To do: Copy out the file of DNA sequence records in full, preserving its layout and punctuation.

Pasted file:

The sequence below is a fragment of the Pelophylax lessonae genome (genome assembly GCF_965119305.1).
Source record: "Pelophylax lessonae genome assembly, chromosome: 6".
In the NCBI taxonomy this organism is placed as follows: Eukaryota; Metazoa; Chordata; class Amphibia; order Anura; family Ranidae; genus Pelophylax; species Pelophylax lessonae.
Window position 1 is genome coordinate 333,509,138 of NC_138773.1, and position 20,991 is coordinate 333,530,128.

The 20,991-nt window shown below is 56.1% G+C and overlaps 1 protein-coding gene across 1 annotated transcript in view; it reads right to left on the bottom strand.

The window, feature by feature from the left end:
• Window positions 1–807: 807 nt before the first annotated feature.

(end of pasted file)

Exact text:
The sequence below is a fragment of the Pelophylax lessonae genome (genome assembly GCF_965119305.1).
Source record: "Pelophylax lessonae genome assembly, chromosome: 6".
In the NCBI taxonomy this organism is placed as follows: Eukaryota; Metazoa; Chordata; class Amphibia; order Anura; family Ranidae; genus Pelophylax; species Pelophylax lessonae.
Window position 1 is genome coordinate 333,509,138 of NC_138773.1, and position 20,991 is coordinate 333,530,128.

The 20,991-nt window shown below is 56.1% G+C and overlaps 1 protein-coding gene across 1 annotated transcript in view; it reads right to left on the bottom strand.

The window, feature by feature from the left end:
• Window positions 1–807: 807 nt before the first annotated feature.